Stephen Braude writes quite eloquently about that here:
As far as parapsychology is concerned, some would say, “I can’t accept that a table levitated (or that someone received information directly from a remote location, or influenced a random number generator by thought alone). It simply makes no sense (or is overwhelmingly improbable) in terms of our scientific knowledge. . .
Besides (and even more to the point), it’s completely obvious that we can know that something is the case without knowing why it’s the case. . .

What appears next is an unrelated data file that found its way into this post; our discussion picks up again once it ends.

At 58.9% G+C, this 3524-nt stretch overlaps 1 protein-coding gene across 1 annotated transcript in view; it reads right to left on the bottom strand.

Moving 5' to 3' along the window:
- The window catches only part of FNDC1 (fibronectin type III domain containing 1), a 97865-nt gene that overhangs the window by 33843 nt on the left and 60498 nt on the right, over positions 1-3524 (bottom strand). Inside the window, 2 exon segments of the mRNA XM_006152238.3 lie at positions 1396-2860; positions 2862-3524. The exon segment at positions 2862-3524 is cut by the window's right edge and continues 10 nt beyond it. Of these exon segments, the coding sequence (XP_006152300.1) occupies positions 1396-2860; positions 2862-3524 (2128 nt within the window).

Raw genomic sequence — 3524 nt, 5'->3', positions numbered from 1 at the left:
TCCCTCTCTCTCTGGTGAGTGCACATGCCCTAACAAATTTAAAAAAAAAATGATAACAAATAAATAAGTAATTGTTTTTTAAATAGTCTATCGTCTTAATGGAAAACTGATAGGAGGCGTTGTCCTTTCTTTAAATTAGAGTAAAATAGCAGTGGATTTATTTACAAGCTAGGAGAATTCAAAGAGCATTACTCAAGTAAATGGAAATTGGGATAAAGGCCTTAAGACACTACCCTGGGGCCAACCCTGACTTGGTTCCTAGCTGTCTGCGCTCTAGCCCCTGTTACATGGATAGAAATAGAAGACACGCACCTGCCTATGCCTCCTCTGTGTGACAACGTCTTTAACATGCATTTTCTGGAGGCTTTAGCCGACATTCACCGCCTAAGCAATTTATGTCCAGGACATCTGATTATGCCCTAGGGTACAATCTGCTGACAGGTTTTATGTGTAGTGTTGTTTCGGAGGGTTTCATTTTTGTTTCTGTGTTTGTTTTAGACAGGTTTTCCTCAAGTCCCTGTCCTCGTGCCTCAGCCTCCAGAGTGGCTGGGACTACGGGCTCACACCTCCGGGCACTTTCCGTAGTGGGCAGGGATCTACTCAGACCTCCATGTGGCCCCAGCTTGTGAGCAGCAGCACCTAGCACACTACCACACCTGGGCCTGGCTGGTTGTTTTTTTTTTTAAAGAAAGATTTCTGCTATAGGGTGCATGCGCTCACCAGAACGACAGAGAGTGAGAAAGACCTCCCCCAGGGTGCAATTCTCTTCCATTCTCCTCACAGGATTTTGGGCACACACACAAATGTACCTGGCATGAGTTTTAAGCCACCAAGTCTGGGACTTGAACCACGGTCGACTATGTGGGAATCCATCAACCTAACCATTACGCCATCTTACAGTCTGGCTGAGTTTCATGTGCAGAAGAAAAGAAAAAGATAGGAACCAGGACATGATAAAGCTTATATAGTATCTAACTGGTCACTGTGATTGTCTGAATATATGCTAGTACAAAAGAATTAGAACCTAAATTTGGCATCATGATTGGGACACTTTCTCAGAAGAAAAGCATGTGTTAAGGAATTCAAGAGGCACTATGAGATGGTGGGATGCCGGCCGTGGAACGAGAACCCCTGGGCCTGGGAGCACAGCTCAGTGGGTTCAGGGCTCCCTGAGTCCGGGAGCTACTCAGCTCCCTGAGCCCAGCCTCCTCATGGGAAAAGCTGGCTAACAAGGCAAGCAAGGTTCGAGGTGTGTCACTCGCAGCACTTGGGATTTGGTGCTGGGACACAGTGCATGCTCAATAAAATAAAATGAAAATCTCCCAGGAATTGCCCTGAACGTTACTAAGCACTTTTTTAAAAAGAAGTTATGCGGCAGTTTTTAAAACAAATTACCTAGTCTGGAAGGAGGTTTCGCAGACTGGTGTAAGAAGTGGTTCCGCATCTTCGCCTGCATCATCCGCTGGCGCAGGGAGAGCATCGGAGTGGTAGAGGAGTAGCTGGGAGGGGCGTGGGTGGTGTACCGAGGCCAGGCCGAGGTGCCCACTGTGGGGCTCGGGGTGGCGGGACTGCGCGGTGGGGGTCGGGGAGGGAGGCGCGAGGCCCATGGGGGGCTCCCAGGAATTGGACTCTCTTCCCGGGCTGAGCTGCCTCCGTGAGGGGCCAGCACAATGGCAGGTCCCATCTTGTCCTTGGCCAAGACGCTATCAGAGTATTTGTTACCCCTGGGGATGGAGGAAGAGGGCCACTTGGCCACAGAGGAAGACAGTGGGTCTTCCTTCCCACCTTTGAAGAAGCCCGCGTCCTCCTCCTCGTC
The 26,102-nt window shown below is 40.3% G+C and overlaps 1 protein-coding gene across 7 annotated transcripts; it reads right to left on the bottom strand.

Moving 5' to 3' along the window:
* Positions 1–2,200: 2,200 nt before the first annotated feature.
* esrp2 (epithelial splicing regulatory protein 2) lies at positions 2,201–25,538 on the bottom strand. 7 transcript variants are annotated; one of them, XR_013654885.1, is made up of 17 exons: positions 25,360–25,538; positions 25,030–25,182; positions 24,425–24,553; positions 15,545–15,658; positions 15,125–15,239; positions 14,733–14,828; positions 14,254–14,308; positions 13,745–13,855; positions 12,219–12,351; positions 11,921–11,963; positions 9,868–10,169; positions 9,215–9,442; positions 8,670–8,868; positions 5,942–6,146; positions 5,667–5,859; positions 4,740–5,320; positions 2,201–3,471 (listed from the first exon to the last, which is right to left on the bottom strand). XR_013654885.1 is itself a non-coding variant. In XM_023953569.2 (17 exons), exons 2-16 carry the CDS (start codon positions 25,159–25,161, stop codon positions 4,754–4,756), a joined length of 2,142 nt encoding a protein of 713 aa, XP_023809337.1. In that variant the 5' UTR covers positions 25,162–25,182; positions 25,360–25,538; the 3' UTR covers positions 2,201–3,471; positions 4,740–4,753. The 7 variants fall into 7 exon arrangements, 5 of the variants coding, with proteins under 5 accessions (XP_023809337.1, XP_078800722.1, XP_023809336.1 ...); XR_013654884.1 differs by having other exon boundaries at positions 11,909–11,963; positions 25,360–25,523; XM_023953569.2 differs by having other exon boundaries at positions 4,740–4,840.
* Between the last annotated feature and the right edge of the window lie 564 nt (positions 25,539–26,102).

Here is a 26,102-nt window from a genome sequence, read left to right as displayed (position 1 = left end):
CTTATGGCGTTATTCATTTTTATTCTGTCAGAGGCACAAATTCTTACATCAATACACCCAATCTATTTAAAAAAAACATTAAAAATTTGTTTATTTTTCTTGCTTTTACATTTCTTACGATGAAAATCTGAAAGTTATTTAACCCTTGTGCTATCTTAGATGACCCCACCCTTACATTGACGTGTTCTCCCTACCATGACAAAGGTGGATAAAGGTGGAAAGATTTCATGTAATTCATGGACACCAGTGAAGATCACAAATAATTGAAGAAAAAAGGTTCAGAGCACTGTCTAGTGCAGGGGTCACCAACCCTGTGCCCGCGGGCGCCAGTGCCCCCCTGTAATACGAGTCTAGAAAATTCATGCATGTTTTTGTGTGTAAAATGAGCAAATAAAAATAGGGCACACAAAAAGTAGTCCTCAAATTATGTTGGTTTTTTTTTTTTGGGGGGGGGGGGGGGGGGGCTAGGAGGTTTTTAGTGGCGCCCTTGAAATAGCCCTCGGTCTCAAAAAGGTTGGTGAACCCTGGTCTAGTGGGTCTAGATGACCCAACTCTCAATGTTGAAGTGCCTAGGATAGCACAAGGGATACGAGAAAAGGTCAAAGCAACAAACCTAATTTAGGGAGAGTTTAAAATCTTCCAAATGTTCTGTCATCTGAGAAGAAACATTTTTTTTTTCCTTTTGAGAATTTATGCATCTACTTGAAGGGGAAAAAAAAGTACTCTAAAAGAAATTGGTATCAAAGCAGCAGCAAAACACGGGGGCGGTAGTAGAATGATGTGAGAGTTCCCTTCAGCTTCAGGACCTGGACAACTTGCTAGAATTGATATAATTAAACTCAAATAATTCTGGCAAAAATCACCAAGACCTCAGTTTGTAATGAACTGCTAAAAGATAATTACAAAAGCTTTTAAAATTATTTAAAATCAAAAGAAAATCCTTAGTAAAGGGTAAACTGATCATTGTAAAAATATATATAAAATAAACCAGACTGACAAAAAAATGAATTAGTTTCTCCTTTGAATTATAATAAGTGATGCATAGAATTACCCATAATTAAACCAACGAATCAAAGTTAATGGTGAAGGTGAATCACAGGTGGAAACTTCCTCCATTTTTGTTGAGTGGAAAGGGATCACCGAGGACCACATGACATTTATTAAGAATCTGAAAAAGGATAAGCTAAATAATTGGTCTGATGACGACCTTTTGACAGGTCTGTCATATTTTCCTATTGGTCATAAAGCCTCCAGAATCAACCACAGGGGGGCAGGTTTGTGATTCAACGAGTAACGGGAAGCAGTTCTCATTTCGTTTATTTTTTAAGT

Many critics, then, seem to have it backwards. Theoretical speculation requires, from the beginning, careful and systematic observation. Without the initial accumulation and systematization of observed facts, scientists won’t even begin to know what they’re theorizing about. Moreover, as the history of science demonstrates, we often think we know how to explain observed facts until better explanations come along. So obviously, our currently preferred explanations never provided much (if anything) in the way of additional assurance that the phenomena were real. On the contrary, no matter what science eventually takes the phenomena to be, their reality was our starting point, the source of our puzzlement and our urge to find an explanation.